One of the mysteries of the English language finally explained.
A North American plant of the arum family, the flower of which has a distinctive unpleasant smell.
Two species in the family Araceae: the western yellow skunk cabbage (Lysichitum americanum), with a stalked yellow flower, and the eastern Symplocarpus foetidus, with a greenish purple flower
- ‘It is the iron and must of rain water plopping out of spruce needles in big, fat drops, plunking among bear bread, moss, and skunk cabbage.’
- ‘We made rolls out of the grains and wrapped them in the eatable parts of the skunk cabbage we gathered.’
- ‘In Co Galway, the bog garden at Ardcarraig is planted with drifts of candelabra Primulas, skunk cabbage, Meconopis, Iris and Astilbes.’
- ‘Leeks, skunk cabbage, and wild garlic soon seasoned the beans, bear, rabbit, and venison on colonists' plates.’
- ‘Fly-pollinated plants, like the skunk cabbage of North America or the stinking corpse lily of Madagascar, typically have quite pungent odors.’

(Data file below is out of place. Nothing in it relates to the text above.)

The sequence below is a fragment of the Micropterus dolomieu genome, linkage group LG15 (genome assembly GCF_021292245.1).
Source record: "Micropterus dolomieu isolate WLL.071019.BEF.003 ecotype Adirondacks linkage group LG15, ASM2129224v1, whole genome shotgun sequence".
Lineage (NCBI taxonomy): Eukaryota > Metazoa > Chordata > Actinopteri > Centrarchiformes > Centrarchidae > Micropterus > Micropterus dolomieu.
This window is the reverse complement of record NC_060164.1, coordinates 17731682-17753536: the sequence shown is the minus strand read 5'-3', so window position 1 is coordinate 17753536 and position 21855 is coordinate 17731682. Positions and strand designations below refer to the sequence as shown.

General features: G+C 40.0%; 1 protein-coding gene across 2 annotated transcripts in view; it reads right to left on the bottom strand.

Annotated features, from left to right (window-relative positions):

- ‘Bateman incorporated a skunk cabbage at the bottom to show ‘the whole thing stinks.’’
- ‘It's a South American species, Xanthosoma robustum, that's related to the dead-horse arum, philodendron, and skunk cabbage.’
- ‘I'm surrounded by tussock sedge, alder, jewelweed, skunk cabbage, and swamp rose.’
- ‘The skunk cabbage's reputation for malodorousness has deprived generations of early-spring swamp explorers of a pleasurable experience.’
- ‘Hill suggests adding another giant, the skunk cabbage.’
- ‘The skunk cabbage was one of his most successful introductions.’
- ‘Large ferns and giant skunk cabbage spring like green fountains from the dark soil.’
- ‘Broad-leaved arrowhead and lizard's tail are found where the water is deepest, while skunk cabbage, with its huge leaves, lines the perimeter of the fen.’
- ‘We're surrounded by tussock sedge, alder, jewelweed, skunk cabbage and swamp rose.’
- ‘While walking through a deep, black stretch of trees I smelled a strange combination of fried onions and skunk cabbage.’
- ‘The earliest - and arguably the most resourceful - of the spring flowers is the skunk cabbage, ubiquitous in the wet places of North America and Eurasia.’
- ‘The other side of Oak Beck is a damp patch of sweet and sour - wild garlic, and growing through it, naturalised skunk cabbages.’
- ‘I traveled down to a brook among dark maples, where the early skunk cabbage leaves were just beginning to appear.’
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